Weighing the Pros & Cons of Offering Third-Party Delivery

Danielle Romano
Managing Editor
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ALEXANDRIA, Va. — Earlier this year, the challenges of stay-at-home orders accelerated the demand for omnichannel experiences. From mobile ordering to delivery to curbside pickup and personal shopping services, convenience stores quickly adapted their stores and technology to get products to customers in frictionless and contactless ways.

During the "Driven to Delivery" education session as part of the NACS Crack the Code Experience, speakers discussed a test-and-learn approach, and what retailers should consider to maintain a foothold in the digital commerce space.

At the onset of the COVID-19 pandemic, consumer adoption of technology exploded. Two key indictors were smartphone usage and online search history. For consumers aged 18 to 49, smartphone usage peaked at 96 percent while in March, online searches for online ordering, pickup and delivery rose a whopping 200 percent.

These pandemic-induced behaviors are only expected to continue, explained Kay Segal, founding partner of Business Accelerator Team, a consultancy that provides business-development proficiency to the convenience retailing, foodservice, CPG and petroleum marketing industries.

"Consumers want delivery, and retailers want to do delivery. If only it were that easy," Segal said. "Amazon has worked tirelessly for the past 15-20 years to integrate its delivery process. Retailers cannot begin at the end, but there is a right order for us."

One convenience retailer that jumped into delivery taking a test-and-learn approach is Loop Neighborhood. As the coronavirus pandemic began sweeping across the United States, the San Francisco-based operator of 133 locations across northern and southern California began feeling the effects. Fuel gallon volume dropped; it was forced to shut down its foodservice operations; and foot traffic dropped as consumers began working from home.

To combat this, Loop launched partnerships with three third-party delivery services including Door Dash (in April), Uber Eats (in July) and Postmates (in August). Currently, 38 Loop-branded sites are offering delivery of 155 menu items available from major categories, such as foodservice, candy, snacks, dispensed and packaged beverages, ice cream, and alcoholic beverages.

The learning curve for third-party delivery has proved challenging, acknowledged Pervez Pir, chief operating officer for Loop Neighborhood. The operational headwinds associated with the partnerships have included long wait times to receive tablets; a complicated process to add alcohol items to the platform; the inability to change menu items from the website; slow activation processes; high associated costs; and slow reaction times from the onboarding team.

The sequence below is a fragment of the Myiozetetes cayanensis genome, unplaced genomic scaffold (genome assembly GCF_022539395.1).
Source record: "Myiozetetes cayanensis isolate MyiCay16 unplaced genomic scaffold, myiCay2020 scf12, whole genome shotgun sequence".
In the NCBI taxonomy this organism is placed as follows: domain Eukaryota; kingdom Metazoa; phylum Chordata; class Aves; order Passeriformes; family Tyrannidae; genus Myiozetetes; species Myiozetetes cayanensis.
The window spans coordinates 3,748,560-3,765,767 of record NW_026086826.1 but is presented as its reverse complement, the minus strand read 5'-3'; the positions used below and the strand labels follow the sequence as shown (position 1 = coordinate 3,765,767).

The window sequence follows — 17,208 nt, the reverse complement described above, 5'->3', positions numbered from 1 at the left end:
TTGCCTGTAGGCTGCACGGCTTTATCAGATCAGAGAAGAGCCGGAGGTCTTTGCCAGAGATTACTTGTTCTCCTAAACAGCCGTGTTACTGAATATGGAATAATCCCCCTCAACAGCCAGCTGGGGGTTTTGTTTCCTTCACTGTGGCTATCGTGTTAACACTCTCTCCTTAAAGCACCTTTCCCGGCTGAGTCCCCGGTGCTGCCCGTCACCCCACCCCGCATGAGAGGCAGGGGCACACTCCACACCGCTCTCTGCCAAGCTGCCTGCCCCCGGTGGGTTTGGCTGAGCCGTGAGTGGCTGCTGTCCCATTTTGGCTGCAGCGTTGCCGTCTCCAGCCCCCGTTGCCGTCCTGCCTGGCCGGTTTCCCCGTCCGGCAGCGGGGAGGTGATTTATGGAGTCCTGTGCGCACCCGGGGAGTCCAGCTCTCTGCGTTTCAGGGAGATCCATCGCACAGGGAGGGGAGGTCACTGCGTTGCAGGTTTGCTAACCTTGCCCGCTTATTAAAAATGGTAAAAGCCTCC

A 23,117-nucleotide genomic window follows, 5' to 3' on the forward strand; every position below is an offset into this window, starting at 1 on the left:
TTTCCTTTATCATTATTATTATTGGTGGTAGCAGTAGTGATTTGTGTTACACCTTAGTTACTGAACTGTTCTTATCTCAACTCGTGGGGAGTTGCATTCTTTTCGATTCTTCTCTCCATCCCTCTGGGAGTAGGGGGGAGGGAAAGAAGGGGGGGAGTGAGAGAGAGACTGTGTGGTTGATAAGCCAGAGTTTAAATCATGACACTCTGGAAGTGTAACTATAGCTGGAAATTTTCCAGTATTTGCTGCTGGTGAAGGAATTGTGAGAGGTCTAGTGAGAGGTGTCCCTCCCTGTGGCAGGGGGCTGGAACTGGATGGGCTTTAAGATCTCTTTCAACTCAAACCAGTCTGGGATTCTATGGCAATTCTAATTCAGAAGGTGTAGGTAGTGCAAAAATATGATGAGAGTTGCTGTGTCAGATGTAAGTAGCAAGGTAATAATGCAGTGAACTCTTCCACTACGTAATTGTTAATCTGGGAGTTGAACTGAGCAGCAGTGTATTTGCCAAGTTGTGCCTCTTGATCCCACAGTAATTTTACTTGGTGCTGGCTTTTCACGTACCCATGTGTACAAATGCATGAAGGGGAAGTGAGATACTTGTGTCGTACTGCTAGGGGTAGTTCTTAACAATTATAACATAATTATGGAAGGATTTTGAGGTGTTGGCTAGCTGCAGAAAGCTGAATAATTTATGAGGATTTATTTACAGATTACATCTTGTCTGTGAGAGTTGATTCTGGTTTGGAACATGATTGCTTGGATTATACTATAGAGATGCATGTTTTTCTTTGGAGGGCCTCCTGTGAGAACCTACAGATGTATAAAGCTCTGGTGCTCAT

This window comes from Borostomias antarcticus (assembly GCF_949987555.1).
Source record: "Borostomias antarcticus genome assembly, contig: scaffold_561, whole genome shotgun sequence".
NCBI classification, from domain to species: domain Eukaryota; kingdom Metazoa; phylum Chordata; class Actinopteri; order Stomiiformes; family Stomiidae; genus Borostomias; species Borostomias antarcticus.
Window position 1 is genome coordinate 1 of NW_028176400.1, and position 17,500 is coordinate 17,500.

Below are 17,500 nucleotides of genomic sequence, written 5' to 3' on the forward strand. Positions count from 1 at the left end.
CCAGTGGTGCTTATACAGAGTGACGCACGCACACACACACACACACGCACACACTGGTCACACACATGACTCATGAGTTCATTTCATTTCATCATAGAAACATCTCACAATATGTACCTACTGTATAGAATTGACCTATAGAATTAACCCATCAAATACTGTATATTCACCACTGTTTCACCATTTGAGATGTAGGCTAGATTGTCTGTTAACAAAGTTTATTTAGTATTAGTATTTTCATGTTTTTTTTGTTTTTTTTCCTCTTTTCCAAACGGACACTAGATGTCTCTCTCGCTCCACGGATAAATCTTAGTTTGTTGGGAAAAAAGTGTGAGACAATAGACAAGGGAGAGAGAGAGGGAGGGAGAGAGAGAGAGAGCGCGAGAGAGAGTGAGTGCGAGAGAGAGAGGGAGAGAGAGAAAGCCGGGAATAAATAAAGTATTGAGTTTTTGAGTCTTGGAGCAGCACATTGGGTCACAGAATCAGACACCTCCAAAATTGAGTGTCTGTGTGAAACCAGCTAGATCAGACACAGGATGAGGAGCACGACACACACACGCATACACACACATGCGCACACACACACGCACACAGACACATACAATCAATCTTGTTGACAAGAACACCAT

However, there have been some tailwinds, Pir noted. Collectively, Door Dash, Uber Eats and Postmates offer easy reporting, while individually the platforms provide ease in adding stores, having navigational websites, and fast response times from account managers.

"Third-party order and delivery works, but there are trade-offs," Pir said. "When looking at a third-party partner, consider what markets and cities are served, what your brand's exposure will be in a competing app marketplace, what the service fees are, and what other brands are on the platform. Have a roadmap or plan in place."

Another perhaps not-so-obvious consideration for convenience store retailers is knowing what the legalities are in their marketplace. Chiefly, who owns each transaction and how does delivery work for the driver — especially when delivering alcohol.

"In 2013, Jiffy Trip, who has long been a provider of drive-thrus, began providing in-house delivery services. We employed the drivers, owned the vehicles, took orders over the phone and accepted payment at the drop-off. However, one accident proved we weren't ready for the risks," shared Mark Holloway, chief information officer for Hammer Williams Cos., operator of the 28 Jiffy Trip stores throughout Oklahoma.

If third-party delivery services can properly integrated and executed, c-store retailers can provide consumers with accuracy, control and speedy service, Holloway concluded.

The NACS Crack the Code Experience was a five-week digital event that brought together convenience store industry retailers and suppliers virtually in lieu of an in-person NACS Show this year. The event concluded Dec. 4. 

About the Author

Danielle Romano is Managing Editor of Convenience Store News. Read More